“The gospel that Paul and the other apostles preached sharply challenged Caesar and his kingdom. Their message was radical, subversive, and treasonous—fomenting a revolution. Note these words in the book of Acts: ‘These men who have upset the world have come here also; and Jason has welcomed them, and they all act contrary to the decrees of Caesar, saying that there is another king, Jesus’ (17:6–7 NASB). When the kingdom of God is announced, things happen. The heavenly realm is moved. Fallen men and women repent. Hell is awakened and incited. Those who herald the gospel are criticized, attacked, and persecuted. The kingdom of God calls all the kingdoms of this world to account. It confronts the temporary powers of this world system. Hence the backlash” (Insurgence: Reclaiming the Gospel of the Kingdom, by Frank Viola).
So, what’s happening here?
Recently, one of our sisters in the village shared with us how she had been praying that her husband, who is Buddhist, would stop drinking. Our sister works hard in the fields while also caring for her family and her home. She wishes that her husband wouldn’t get drunk and lie around all day.
She was surprised when he took a vow not to drink alcohol for the three-month period of Buddhist Lent. She shared that when she came home from work one evening, he had already cooked dinner. She is happy to see that he is trying to help her more at home and is a nicer person to be around. After years of thinking that things would never change in their marriage, she sees a ray of hope.
Things are happening.
Near the end of last year, a large group of children from a neighboring village began coming every Sabbath to our Kids’ Church. An uncle of one of the kids faithfully transported the whole group in the back of his Toyota pickup truck. This new group of kids was starting to form a bond of friendship with our existing group, and we were excited to be able to share with them about God’s love.
Then, suddenly, they stopped coming altogether. We later heard from some friends in our village that some of the children’s parents had been warned not to send them to our learning center because we were just trying to change their religion.
A few months ago, we approached the main government school in that neighboring village to talk with the principal about the possibility of us coming to teach English classes. We talked with her about the creative learning center and our work in the community, and she was excited to have us come. However, she told us that she would first need to discuss the matter with the parents’ association for the school.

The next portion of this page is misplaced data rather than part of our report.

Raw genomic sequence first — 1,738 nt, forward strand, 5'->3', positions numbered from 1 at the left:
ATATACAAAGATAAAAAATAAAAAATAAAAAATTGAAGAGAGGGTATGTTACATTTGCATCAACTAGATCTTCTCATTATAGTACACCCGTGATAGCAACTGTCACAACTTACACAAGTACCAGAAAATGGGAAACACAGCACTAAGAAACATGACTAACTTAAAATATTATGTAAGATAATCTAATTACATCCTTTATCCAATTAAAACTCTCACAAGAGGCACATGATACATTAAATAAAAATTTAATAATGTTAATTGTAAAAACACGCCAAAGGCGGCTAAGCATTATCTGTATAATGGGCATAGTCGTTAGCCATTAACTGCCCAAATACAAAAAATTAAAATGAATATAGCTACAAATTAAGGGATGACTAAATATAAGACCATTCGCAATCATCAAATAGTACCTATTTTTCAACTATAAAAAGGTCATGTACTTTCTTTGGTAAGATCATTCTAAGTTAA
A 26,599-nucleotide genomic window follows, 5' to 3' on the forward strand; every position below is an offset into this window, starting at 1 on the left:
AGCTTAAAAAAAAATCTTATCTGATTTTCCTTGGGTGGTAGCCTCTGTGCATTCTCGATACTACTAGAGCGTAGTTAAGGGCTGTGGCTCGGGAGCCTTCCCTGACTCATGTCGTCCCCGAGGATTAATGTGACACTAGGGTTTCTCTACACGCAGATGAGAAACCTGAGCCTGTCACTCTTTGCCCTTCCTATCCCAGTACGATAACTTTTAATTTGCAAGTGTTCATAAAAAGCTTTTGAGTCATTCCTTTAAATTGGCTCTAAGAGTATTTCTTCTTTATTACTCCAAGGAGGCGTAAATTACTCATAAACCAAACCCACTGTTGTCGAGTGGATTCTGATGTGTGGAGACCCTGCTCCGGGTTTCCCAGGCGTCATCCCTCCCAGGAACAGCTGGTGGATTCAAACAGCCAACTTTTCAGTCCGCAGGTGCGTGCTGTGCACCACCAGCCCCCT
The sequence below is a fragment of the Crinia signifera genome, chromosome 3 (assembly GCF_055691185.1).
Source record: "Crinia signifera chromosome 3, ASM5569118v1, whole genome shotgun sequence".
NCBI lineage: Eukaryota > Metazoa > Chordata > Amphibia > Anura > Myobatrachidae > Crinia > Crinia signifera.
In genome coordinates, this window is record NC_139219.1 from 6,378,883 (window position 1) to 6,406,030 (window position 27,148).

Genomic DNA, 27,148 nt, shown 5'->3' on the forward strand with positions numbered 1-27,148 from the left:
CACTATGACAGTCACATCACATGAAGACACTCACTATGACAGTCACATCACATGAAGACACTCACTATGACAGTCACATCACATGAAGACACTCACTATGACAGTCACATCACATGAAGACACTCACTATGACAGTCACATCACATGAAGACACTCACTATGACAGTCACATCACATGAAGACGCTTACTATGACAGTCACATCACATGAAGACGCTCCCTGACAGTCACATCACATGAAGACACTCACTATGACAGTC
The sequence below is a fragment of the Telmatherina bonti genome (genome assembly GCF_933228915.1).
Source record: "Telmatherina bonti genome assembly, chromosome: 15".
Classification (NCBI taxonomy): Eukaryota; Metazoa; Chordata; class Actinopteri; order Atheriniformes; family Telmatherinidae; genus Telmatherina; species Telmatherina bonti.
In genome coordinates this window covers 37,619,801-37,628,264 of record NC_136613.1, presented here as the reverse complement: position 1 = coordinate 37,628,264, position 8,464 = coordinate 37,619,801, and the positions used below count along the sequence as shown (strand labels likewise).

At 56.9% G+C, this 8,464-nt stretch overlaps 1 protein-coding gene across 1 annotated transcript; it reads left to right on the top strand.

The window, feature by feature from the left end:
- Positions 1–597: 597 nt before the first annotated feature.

A week later, the principal contacted us to let us know that the parents were fully supportive of having us come, and that the parents’ association would cover all the monthly expenses for us to teach English classes at the school.
The heavenly realm is moving.
Since we started teaching English at the school in the neighboring village, there is one small boy, a first grader named Gaow, who has latched on to Jared. Even when Jared is trying to teach the older students, Gaow will sneak into their classroom and disturb the class just to get Jared to pay attention to him. Jared has to stop class and carry Gaow to the school office just so he can continue teaching.
One day after Gaow had to be carried to the office yet again, the first-grade teacher came to talk with Jared. It was clear that she was feeling a bit embarrassed about the situation with Gaow. She explained that Gaow takes medication for hyperactivity disorder, and he often disrupts her class as well. She opened up to Jared about the challenges she is facing trying to help Gaow. Jared told her that he understood how hard her job is, and they agreed to work on a plan together to help Gaow. She appreciated Jared’s understanding and eagerness to support her. The teacher also shared with Jared about how Gaow lives with his grandmother, who is the lone caregiver for her three grandchildren. We are hoping to visit Gaow’s grandmother soon at her home and talk with her about how we can provide extra support for her grandson at our learning center. Sometimes just knowing that someone else genuinely cares and is there to help can provide a spark of hope.
Things are happening here. The heavenly realm is moving. Because of our work and our ministry here, we have also faced persecution, attacks and criticism. At times, the attacks and criticism have even come from those we thought would be supportive of our efforts. Our friends and family here have felt the backlash as well. Yet we remember the promise in Romans 8:33: “Who dares accuse us whom God has chosen for his own? No one—for God himself has given us right standing with himself” (NLT).
So, is preaching that Jesus’ kingdom has come into the world worth the trouble of facing the fiery darts? Is upsetting the order of things worth all the heartache and pain? When we see the kids and our friends here forming real relationships with Jesus, finding peace in their lives and truly beginning to understand that there is a God who loves them, we know it’s worth it.